- Experienced farmers figure high in vehicle-related farm death toll – WorkSafe’s data from 2015 shows that experienced farmers carrying out routine jobs with vehicles are getting caught out. In 2015, there were 19 fatalities on farms – 16 of those involved vehicles. In over 50% of the incidents, farmers were aged over 55 and…
- Company director sentenced to home detention with the death of an employee who was buried in trench collapse along with his company Steelcon Construction Limited receiving fines and reparation orders totaling more than $175,000…
- Worker left with a life of constant pain after being impaled and hang on a steel hook resulting with AFFCO fined $30,000 and ordered to pay reparation of $25,000 for failing in its duties…read more
- Worker left with permanent disability and Te Awamutu company, John Austin Limited, being fined and ordered to pay reparation totaling more than $100.000…read more
- Worksafe New Zealand urged all to Keep Calm and Keep Safe after hearing about far fetched requirements claims from sporting organisations and companies…read more
- Even Territorial Authorities are subject to prosecution with charges being laid against the Hamilton City Council are the death of a zoo keeper…read more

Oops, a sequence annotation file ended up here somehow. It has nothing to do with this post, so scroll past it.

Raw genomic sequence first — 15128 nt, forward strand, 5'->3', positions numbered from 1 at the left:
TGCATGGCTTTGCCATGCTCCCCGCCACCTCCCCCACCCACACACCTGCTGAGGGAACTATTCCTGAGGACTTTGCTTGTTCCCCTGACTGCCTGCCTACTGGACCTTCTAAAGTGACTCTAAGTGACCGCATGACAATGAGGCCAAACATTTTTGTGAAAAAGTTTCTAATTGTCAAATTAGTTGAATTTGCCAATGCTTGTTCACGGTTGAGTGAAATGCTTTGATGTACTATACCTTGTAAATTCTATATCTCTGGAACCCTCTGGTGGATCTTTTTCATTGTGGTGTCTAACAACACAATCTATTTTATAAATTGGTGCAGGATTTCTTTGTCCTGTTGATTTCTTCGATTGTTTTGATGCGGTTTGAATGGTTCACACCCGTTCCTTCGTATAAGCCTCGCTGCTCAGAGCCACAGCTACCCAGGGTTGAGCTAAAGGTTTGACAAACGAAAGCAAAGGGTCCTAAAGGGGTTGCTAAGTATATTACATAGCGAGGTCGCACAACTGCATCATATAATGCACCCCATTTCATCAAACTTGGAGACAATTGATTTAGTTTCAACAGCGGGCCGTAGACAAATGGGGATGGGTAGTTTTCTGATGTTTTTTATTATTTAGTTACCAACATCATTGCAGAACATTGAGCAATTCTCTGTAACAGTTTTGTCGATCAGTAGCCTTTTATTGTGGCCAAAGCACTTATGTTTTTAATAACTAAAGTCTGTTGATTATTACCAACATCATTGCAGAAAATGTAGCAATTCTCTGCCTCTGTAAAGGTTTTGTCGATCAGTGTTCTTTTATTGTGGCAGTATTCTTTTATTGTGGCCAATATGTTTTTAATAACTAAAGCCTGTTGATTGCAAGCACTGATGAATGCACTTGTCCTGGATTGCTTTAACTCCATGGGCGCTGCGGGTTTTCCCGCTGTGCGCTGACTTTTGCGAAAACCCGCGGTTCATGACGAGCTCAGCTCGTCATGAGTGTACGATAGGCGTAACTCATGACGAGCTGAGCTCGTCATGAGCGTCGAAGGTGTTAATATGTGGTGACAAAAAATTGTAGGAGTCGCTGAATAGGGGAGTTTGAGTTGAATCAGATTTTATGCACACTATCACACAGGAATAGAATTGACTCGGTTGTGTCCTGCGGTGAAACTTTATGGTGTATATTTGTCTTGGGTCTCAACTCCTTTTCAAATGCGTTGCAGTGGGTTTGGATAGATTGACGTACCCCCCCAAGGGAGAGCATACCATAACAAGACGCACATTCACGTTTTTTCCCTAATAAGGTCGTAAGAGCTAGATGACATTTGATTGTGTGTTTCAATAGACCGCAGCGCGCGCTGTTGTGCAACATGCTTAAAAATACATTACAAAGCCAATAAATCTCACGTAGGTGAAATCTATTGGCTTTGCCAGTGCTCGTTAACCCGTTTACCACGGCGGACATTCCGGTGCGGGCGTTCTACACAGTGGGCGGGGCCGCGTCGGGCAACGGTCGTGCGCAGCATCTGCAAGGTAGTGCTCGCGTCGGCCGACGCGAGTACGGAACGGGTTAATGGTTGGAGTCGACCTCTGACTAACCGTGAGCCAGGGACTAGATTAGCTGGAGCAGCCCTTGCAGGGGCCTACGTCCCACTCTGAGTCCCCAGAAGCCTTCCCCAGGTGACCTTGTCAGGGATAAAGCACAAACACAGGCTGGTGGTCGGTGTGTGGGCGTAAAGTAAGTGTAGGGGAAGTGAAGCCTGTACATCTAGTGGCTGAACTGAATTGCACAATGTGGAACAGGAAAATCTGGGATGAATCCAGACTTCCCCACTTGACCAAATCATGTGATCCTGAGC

- First day on the job death leads to $180k fine/reparation for Gisborne-based logging transport operator…read more
- WorkSafe’s first work-related health update – It’s a sobering thought that workers in New Zealand are ten times more likely to die of a work-related disease than from a work-related injury. Tens of thousands of people also have severe health issues because of their work. For more information and links to very useful workplace resources click here
- After a spike in cases of leptospirosis in Northland, farmers are being urged to take care around animals and to vaccinate their livestock…read more
- Hamilton flooring company fined after employee suffers serious burns an fined $33,125 and ordered to pay reparations totalling $24,482.88…read more
From Tony Gibson of Gibson Decorators – (Jason’s Father)
The Wednesday before Jason passed away he came to my home and complained of Hayfever like symptoms. The night prior he ran to the top of the summit road and back where he told me he had a nose bleed. I said to him at the time maybe he should go and get a lead test (as he was a painter) as he had been doing some lead paint removal. The next day he went to the doctor and had a blood test taken. The following day, Friday at 4pm in the afternoon,he received a phone call from his doctor stating he should go to the hospital immediately as he had blood cancer.
The following Wednesday morning Jason passed away, 6 days after being diagnosed with Leukemia. He suffered 5 massive brain hemorrhages. As you can imagine we were shocked as we had been told prior to his death he had an 85% chance of recovery.
Since then I have made it my mission to find the reasons behind my son’s death.This is one of the reasons for this website.